During the development of the 1997 round of insolvency law reform, the BIAC task force studying the CCAA recommended that the appointment of a monitor be made mandatory so as to "give creditors in CCAA applications the same protection of a professional and impartial "watchdog", as is provided to creditors in BIA reorganizations."21 When the CCAA was amended in 1997 to require the appointment of a monitor, the statutory language used to describe the monitor’s role was consistent with the watchdog concept. The basic purpose of the appointment was described as being "to monitor the business and financial affairs of the company while the [initial order] remains in effect."22 The monitor was given express access to the debtor’s books, records and property for the purpose, and was required to report "on the state of the company’s business and financial affairs"23 if there was a material adverse change in the debtor’s projected cash-flow or financial circumstances and also prior to creditor meetings. There were no other express power or duties.
However, the Court was given the power to order the monitor "to carry out such other functions in relation to the company as the court may direct."24 This catchall provision has been used to adjust the role of the monitor on a case by case basis. It is now typical for an initial order under the CCAA to have numerous provisions dealing with the powers and duties of the monitor. The implications of this on the conflict issue are discussed below.
One could take the view that acting as a watchdog in a CCAA proceeding is a natural extension of the pre-filing role of an auditor. However, it has raised perception issues. One concern that has been expressed is that often auditors become trusted business advisors to management, and are "too close to management" to be an effective watchdog for the creditors in the more adversarial CCAA context.
Another concern that some have expressed is that the behaviour of an auditor/monitor may be affected (e.g. the monitor will push too hard for a restructuring) by a desire to avoid questions about the quality of the pre-filing audits. However, no one appears able to identify any CCAA cases when this has been a problem in practice.
Several pragmatic justifications have been offered up to support an auditor being eligible to act as a watchdog monitor for its audit clients. One possible advantage is that the audit firm already knows the affairs of the debtor well. While in practice monitoring engagements are principally handled by the insolvency arms of the accounting firms, not the audit arms, this pre-existing knowledge can help the firm get up to speed more quickly.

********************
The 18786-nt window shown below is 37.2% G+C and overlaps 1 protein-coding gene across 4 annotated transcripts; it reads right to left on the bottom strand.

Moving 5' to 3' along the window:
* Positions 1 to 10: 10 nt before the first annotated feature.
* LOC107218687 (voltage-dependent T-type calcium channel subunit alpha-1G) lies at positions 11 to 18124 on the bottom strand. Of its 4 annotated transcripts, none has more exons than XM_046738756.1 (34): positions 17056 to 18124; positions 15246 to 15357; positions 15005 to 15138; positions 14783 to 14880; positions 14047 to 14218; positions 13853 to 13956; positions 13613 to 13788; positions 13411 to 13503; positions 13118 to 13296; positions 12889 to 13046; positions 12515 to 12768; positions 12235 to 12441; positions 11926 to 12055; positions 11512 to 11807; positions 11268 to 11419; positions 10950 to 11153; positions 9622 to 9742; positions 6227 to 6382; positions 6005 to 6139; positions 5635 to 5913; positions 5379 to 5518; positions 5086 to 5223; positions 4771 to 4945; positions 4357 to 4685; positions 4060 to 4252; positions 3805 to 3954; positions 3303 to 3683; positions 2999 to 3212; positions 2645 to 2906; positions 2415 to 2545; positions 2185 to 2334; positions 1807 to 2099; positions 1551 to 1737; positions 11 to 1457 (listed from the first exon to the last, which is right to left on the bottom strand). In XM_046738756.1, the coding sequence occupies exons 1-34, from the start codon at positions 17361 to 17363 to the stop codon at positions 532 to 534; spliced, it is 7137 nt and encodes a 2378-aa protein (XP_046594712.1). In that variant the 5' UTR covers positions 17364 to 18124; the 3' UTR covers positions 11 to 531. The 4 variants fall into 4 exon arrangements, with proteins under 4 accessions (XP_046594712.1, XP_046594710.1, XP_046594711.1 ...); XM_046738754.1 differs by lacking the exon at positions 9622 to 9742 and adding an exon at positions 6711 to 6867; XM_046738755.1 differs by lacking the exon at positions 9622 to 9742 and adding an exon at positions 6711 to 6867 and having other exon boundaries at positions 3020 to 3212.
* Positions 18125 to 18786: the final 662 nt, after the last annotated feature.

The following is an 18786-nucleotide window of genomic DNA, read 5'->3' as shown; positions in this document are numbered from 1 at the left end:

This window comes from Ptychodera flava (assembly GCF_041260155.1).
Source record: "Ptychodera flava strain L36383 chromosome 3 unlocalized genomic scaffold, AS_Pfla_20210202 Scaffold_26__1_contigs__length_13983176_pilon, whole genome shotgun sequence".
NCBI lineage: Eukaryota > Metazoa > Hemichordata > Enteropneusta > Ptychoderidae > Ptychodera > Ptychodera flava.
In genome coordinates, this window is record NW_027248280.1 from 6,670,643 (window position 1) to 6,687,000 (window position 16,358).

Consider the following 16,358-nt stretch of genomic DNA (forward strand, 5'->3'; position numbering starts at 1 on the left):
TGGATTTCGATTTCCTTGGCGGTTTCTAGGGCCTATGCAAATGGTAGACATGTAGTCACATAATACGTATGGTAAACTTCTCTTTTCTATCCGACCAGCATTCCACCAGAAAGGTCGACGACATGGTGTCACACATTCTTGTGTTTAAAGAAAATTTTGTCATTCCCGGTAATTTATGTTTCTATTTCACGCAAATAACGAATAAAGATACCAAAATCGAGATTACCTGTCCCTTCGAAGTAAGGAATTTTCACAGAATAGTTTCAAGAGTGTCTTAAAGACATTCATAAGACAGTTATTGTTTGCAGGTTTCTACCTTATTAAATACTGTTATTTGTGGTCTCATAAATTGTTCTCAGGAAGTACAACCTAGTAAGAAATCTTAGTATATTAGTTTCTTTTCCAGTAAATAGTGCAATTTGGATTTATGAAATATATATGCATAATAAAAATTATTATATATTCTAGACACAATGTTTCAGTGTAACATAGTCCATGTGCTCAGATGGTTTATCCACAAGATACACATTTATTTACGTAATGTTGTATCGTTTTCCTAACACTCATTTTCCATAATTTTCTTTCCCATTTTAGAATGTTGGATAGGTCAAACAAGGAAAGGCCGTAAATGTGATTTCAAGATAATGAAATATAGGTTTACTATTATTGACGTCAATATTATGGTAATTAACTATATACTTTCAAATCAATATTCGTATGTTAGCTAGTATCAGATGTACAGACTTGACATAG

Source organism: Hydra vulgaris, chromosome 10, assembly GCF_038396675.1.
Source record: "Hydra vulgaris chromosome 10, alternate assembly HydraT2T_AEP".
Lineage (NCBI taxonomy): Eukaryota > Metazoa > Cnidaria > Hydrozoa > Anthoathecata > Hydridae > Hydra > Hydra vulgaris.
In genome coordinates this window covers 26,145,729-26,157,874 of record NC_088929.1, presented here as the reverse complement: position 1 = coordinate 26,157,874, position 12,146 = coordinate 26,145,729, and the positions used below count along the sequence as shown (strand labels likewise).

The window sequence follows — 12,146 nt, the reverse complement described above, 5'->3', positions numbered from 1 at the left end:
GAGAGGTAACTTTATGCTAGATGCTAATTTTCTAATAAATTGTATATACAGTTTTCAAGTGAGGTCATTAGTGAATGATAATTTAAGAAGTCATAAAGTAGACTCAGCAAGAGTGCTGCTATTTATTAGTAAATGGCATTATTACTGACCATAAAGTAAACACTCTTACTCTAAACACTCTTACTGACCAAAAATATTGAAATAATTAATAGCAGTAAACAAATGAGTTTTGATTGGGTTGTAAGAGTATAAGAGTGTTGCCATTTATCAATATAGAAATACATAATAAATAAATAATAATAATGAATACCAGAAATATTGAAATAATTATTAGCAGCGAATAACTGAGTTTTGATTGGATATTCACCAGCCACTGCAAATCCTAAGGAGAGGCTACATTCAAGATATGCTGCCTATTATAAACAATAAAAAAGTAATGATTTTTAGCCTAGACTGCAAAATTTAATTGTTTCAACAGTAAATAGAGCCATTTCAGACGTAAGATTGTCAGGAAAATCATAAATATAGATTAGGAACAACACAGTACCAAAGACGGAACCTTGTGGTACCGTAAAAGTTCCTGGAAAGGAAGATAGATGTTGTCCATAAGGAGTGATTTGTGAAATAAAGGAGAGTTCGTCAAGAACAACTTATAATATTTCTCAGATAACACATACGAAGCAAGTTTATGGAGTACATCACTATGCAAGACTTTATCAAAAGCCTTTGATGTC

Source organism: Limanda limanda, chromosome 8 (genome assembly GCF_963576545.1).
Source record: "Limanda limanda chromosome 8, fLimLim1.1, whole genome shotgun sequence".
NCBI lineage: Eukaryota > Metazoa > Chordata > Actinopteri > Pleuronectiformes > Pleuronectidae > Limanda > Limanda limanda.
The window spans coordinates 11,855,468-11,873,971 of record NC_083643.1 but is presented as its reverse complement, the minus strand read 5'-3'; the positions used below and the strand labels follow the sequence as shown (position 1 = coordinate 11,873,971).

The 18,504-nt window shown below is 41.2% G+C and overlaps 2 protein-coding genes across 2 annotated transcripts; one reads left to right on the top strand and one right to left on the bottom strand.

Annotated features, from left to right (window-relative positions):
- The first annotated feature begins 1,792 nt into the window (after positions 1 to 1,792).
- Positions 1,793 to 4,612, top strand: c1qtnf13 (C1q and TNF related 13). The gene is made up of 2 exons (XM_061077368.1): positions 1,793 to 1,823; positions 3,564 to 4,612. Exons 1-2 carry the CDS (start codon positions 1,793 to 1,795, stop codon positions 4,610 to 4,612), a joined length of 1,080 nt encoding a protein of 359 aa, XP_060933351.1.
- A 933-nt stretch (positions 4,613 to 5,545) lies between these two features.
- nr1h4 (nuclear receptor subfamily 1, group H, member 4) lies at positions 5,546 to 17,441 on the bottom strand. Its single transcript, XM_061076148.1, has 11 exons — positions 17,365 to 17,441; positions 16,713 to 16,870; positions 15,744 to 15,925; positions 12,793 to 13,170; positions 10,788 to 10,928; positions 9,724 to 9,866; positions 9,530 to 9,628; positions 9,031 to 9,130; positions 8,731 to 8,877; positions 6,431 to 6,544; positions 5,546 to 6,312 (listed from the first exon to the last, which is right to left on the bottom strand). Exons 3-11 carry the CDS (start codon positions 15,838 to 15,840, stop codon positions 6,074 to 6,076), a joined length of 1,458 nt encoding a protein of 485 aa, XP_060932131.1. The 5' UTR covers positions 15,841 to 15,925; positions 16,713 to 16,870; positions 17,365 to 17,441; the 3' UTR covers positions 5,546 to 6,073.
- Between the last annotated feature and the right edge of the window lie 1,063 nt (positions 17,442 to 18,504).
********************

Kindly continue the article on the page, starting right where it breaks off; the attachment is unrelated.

A second practical justification is particularly applicable to small and mid-sized companies. Historically, there was a perception that management was often too reluctant to file for reorganization and that many companies filed too late. There is a hope that if the auditor is permitted to act as a monitor, it may be easier to overcome management’s concerns about filing. In one reported case, the Court expressly noted this consideration.25
A third justification is that the company normally wants the assistance of its auditors during the process, and it is cheaper for the company to pay for one accounting firm rather than two. This view resulted in the BIAC task force recommending that an auditor be allowed to act as monitor unless the creditors object.26
Recent events, and the introduction into law of the Sarbanes-Oxley Act in the U.S. have lead to greater restrictions on the types of services that auditors can provide to their SEC registered public audit companies. As a result, in practice it is probable that in the larger public company restructurings it will become unusual for the auditor to be engaged as the monitor. Therefore, the auditor/monitor debate is now principally germane to the restructuring of small to mid-sized companies.
In most CCAA cases the monitor plays a far broader role than watchdog, and indeed the watchdog role is largely irrelevant. While material adverse change reports were filed by the monitor in the Royal Oak and Canada 3000 cases, these reports are extremely rare. In practice, the monitor plays an expanded role that depends firstly on management and secondly, where there are key creditors or groups of creditors, on the relationship between management and those key creditors.
Examples of the expanded role of the supermonitor include the following:
1. Implementation of Initial Order: Usually management requires substantial assistance in adjusting to the changed circumstances of a reorganization proceeding. Accordingly, at the same time that the monitor is monitoring compliance by the debtor with the various restrictions contained in the initial order, the monitor also advises management how to adjust to the restructuring process and deal with the various stakeholder groups.